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Nearly 828 million people live in what the United Nations calls "slums." In some cases, these are temporary "tent" cities that crop up after natural disasters, like in Haiti. At other times they become part of the urban landscape, like in New Delhi, India.

And as difficult as these places are for humans, they are equally tough on the environment. Natural resources like wood are used for fuel and shelter and lack of proper waste disposal leads to a host of health problems and degraded ecosystems.

A Montana company looked at the situation and developed a social and environmental solutiona product it calls "Habihut." The structure can be assembled three ways. As a shelter, it sleeps 4 to 6 people. Or, it can be a restroom. It can also be a business-generating water kiosk, complete with a solar powered pump and cell phone charging unit.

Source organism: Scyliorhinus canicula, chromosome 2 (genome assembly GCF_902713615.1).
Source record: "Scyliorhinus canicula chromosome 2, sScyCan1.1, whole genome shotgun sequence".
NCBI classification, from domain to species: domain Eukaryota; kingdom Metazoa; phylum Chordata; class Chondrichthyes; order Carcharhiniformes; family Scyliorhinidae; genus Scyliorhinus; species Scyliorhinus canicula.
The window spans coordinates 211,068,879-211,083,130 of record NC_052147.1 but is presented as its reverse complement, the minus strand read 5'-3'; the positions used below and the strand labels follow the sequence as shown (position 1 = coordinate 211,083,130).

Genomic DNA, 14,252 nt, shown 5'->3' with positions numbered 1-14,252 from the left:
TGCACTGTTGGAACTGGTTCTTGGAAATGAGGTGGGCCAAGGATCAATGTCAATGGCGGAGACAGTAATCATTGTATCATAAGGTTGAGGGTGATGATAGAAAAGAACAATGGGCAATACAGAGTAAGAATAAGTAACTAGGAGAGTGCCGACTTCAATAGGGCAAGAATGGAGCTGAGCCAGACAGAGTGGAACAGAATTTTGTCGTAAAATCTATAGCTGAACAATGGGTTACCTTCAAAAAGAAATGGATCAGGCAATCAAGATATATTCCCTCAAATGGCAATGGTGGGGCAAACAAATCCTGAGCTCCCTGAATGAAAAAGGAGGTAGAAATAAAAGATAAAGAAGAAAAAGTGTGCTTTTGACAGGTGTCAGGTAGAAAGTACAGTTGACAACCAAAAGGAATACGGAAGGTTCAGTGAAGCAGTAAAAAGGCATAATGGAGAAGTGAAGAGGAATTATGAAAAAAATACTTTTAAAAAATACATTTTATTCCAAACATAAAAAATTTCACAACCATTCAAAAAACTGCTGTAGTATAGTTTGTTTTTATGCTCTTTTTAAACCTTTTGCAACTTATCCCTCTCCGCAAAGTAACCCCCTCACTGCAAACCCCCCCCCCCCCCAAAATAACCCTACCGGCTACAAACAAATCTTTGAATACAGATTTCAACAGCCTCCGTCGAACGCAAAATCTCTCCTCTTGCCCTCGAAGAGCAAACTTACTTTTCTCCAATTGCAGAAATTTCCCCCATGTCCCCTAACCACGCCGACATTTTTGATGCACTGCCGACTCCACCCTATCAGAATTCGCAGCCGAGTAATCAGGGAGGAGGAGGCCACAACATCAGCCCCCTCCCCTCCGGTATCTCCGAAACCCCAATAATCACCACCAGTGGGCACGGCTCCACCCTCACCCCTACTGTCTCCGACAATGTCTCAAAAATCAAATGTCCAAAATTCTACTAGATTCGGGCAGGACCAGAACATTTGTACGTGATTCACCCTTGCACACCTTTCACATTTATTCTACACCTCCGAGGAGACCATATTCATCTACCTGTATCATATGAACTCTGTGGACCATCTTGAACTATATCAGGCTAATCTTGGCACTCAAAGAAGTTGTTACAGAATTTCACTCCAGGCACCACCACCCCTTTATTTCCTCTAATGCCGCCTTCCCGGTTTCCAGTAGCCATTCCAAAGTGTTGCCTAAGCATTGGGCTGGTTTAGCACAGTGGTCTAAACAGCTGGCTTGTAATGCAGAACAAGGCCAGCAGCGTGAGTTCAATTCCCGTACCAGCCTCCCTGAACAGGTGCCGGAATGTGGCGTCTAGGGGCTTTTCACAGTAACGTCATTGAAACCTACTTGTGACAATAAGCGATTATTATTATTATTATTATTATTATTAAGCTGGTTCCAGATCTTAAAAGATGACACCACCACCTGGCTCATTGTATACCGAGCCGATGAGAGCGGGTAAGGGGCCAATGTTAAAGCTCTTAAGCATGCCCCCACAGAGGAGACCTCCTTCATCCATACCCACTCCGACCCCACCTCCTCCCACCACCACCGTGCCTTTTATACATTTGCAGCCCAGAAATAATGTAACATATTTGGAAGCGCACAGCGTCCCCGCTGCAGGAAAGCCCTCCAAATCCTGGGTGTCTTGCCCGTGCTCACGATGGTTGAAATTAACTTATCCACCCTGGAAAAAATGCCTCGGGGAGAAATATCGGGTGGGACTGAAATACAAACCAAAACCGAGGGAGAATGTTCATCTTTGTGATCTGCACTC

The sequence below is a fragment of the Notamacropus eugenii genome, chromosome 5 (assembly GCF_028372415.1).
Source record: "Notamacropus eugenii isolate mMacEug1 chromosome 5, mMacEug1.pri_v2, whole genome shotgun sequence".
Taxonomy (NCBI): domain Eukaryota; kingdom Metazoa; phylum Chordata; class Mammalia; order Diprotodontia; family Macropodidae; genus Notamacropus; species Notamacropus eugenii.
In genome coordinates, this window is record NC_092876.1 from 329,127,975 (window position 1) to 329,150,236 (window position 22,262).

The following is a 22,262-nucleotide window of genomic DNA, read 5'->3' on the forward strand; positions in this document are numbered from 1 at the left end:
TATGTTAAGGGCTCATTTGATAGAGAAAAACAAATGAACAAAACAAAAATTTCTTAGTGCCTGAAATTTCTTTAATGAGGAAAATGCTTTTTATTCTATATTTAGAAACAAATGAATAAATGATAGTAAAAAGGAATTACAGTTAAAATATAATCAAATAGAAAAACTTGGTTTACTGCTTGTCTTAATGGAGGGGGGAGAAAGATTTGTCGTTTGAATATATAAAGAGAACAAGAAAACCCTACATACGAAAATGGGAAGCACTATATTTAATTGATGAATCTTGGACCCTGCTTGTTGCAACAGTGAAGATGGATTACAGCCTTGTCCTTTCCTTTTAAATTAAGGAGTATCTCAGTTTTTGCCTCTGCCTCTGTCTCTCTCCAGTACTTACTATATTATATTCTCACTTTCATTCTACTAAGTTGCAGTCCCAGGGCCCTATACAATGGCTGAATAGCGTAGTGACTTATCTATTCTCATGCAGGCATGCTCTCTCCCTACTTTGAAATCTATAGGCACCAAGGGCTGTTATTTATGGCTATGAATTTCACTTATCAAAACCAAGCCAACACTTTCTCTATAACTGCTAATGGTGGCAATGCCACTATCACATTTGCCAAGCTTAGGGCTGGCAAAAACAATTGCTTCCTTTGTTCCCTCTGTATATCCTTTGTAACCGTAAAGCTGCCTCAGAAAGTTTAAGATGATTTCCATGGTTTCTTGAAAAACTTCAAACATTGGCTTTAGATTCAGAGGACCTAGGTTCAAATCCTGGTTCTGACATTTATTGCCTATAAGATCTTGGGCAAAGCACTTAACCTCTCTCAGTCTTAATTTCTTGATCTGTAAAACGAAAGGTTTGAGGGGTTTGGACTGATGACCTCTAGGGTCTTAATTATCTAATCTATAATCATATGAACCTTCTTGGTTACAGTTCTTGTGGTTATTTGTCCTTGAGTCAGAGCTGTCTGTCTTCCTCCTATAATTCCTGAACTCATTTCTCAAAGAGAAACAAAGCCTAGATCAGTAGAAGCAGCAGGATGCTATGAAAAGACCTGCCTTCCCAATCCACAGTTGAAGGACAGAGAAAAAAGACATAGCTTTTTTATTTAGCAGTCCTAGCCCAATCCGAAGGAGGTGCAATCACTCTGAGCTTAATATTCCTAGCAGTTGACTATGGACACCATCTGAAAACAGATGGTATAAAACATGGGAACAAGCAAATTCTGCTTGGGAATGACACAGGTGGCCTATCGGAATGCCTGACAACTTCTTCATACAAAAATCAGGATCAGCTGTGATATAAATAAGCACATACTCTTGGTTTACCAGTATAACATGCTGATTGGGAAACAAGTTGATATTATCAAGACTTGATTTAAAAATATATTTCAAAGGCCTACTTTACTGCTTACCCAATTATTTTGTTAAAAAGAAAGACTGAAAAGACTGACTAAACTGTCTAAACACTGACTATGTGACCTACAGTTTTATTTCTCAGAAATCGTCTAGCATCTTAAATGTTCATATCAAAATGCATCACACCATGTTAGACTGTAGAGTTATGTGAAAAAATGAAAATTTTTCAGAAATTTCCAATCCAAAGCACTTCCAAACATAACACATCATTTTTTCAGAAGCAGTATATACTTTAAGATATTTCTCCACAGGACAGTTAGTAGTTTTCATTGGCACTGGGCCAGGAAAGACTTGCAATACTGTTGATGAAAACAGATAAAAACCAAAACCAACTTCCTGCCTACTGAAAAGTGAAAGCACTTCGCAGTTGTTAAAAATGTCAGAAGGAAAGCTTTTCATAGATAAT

In an hour, three people can assemble the lightweight aluminum frame and durable polypropylene panels. The result: 118 square feet of bright, high-ceilinged space, designed for people.

Groups of Habihuts together can create a healthier community and help decrease deforestation, erosion and pollution. It's a step forward for people, and the planet.

By Charlotte Dohrn

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